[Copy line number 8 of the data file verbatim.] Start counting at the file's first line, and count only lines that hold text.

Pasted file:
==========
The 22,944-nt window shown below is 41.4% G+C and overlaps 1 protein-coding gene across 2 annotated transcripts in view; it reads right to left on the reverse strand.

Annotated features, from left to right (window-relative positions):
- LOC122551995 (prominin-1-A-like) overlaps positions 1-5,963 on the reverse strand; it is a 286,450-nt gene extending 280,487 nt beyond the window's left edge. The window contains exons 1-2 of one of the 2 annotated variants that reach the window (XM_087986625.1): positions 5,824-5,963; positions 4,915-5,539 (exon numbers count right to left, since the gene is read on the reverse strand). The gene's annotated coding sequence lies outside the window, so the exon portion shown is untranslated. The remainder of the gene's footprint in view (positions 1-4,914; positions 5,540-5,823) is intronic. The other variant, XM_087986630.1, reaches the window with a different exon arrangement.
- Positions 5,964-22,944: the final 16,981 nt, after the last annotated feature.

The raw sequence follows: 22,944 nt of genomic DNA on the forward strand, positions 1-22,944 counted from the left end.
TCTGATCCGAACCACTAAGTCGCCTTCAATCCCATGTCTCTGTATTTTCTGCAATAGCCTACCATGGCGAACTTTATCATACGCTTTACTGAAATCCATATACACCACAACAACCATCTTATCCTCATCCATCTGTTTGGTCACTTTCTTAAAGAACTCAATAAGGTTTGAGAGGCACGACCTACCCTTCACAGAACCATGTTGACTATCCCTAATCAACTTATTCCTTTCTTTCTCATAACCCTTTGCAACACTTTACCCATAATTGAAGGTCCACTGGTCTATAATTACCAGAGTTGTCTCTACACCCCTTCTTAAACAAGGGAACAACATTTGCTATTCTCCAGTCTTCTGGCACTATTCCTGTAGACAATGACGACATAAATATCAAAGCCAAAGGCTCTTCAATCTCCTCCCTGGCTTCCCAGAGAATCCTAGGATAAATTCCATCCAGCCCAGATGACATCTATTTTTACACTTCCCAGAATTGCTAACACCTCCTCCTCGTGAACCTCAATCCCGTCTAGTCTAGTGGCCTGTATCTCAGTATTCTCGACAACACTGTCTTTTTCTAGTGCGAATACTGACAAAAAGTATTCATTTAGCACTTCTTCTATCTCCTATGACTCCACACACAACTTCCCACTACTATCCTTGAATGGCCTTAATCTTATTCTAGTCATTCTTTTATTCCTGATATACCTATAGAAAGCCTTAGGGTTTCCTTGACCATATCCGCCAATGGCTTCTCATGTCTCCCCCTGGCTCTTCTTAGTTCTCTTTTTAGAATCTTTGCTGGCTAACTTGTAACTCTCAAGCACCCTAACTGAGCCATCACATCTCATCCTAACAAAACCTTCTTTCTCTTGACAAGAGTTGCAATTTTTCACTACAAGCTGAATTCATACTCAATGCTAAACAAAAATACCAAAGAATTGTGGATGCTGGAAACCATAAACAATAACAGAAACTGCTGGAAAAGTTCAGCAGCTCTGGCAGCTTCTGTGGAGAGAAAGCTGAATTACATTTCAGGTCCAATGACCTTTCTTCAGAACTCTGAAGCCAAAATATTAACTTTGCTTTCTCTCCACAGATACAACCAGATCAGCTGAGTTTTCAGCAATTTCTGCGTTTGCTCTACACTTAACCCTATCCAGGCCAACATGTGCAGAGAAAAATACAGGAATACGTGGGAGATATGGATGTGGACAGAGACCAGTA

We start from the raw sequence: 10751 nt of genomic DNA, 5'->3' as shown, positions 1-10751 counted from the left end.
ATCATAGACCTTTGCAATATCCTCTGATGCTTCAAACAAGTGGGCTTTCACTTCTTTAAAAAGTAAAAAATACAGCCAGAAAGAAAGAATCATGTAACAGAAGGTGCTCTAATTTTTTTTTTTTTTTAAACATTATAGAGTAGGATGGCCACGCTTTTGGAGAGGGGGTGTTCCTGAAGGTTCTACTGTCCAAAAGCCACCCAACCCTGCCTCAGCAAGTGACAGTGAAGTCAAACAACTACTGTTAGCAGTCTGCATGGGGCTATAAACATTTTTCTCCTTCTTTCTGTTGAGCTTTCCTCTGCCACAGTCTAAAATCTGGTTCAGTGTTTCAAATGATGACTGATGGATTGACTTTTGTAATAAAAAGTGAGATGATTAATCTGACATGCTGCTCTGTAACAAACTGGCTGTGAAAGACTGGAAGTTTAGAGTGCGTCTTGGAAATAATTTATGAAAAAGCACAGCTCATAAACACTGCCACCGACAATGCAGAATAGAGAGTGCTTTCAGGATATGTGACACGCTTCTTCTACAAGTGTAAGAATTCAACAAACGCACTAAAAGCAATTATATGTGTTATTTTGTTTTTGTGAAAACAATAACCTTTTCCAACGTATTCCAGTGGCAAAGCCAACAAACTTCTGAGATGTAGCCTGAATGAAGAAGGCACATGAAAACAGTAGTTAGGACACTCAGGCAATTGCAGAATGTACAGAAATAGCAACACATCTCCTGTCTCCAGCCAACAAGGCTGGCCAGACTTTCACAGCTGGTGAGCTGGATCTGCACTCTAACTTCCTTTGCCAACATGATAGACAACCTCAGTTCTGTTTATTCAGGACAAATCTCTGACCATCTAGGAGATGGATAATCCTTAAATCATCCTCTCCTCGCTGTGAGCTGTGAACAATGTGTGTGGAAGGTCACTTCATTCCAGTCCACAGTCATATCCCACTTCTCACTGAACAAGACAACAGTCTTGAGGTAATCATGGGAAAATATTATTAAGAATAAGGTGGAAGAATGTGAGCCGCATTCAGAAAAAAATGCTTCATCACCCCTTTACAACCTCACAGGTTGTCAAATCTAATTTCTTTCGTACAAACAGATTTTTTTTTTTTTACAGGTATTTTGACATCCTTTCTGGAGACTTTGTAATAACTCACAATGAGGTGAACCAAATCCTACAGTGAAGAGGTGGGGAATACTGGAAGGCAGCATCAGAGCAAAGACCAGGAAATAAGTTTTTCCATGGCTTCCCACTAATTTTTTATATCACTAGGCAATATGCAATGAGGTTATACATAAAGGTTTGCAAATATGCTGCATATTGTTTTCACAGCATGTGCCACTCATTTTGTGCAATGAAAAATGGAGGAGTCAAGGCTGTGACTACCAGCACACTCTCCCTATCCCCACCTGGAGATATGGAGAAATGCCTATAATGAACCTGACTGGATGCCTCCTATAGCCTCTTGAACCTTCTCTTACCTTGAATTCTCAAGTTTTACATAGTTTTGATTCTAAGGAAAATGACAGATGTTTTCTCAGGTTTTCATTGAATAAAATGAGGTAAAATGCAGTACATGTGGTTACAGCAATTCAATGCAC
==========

ATCATAGACCTTTGCAATATCCTCTGATGCTTCAAACAAGTGGGCTTTCACTTCTTTAAAAAGTAAAAAATACAGCCAGAAAGAAAGAATCATGTAACAGAAGGTGCTCTAATTTTTTTTTTTTTTTAAACATTATAGAGTAGGATGGCCACGCTTTTGGAGAGGGGGTGTTCCTGAAGGTTCTACTGTCCAAAAGCCACCCAACCCTGCCTCAGCAAGTGACAGTGAAGTCAAACAACTACTGTTAGCAGTCTGCATGGGGCTATAAACATTTTTCTCCTTCTTTCTGTTGAGCTTTCCTCTGCCACAGTCTAAAATCTGGTTCAGTGTTTCAAATGATGACTGATGGATTGACTTTTGTAATAAAAAGTGAGATGATTAATCTGACATGCTGCTCTGTAACAAACTGGCTGTGAAAGACTGGAAGTTTAGAGTGCGTCTTGGAAATAATTTATGAAAAAGCACAGCTCATAAACACTGCCACCGACAATGCAGAATAGAGAGTGCTTTCAGGATATGTGACACGCTTCTTCTACAAGTGTAAGAATTCAACAAACGCACTAAAAGCAATTATATGTGTTATTTTGTTTTTGTGAAAACAATAACCTTTTCCAACGTATTCCAGTGGCAAAGCCAACAAACTTCTGAGATGTAGCCTGAATGAAGAAGGCACATGAAAACAGTAGTTAGGACACTCAGGCAATTGCAGAATGTACAGAAATAGCAACACATCTCCTGTCTCCAGCCAACAAGGCTGGCCAGACTTTCACAGCTGGTGAGCTGGATCTGCACTCTAACTTCCTTTGCCAACATGATAGACAACCTCAGTTCTGTTTATTCAGGACAAATCTCTGACCATCTAGGAGATGGATAATCCTTAAATCATCCTCTCCTCGCTGTGAGCTGTGAACAATGTGTGTGGAAGGTCACTTCATTCCAGTCCACAGTCATATCCCACTTCTCACTGAACAAGACAACAGTCTTGAGGTAATCATGGGAAAATATTATTAAGAATAAGGTGGAAGAATGTGAGCCGCATTCAGAAAAAAATGCTTCATCACCCCTTTACAACCTCACAGGTTGTCAAATCTAATTTCTTTCGTACAAACAGATTTTTTTTTTTTTACAGGTATTTTGACATCCTTTCTGGAGACTTTGTAATAACTCACAATGAGGTGAACCAAATCCTACAGTGAAGAGGTGGGGAATACTGGAAGGCAGCATCAGAGCAAAGACCAGGAAATAAGTTTTTCCATGGCTTCCCACTAATTTTTTATATCACTAGGCAATATGCAATGAGGTTATACATAAAGGTTTGCAAATATGCTGCATATTGTTTTCACAGCATGTGCCACTCATTTTGTGCAATGAAAAATGGAGGAGTCAAGGCTGTGACTACCAGCACACTCTCCCTATCCCCACCTGGAGATATGGAGAAATGCCTATAATGAACCTGACTGGATGCCTCCTATAGCCTCTTGAACCTTCTCTTACCTTGAATTCTCAAGTTTTACATAGTTTTGATTCTAAGGAAAATGACAGATGTTTTCTCAGGTTTTCATTGAATAAAATGAGGTAAAATGCAGTACATGTGGTTACAGCAATTCAATGCAC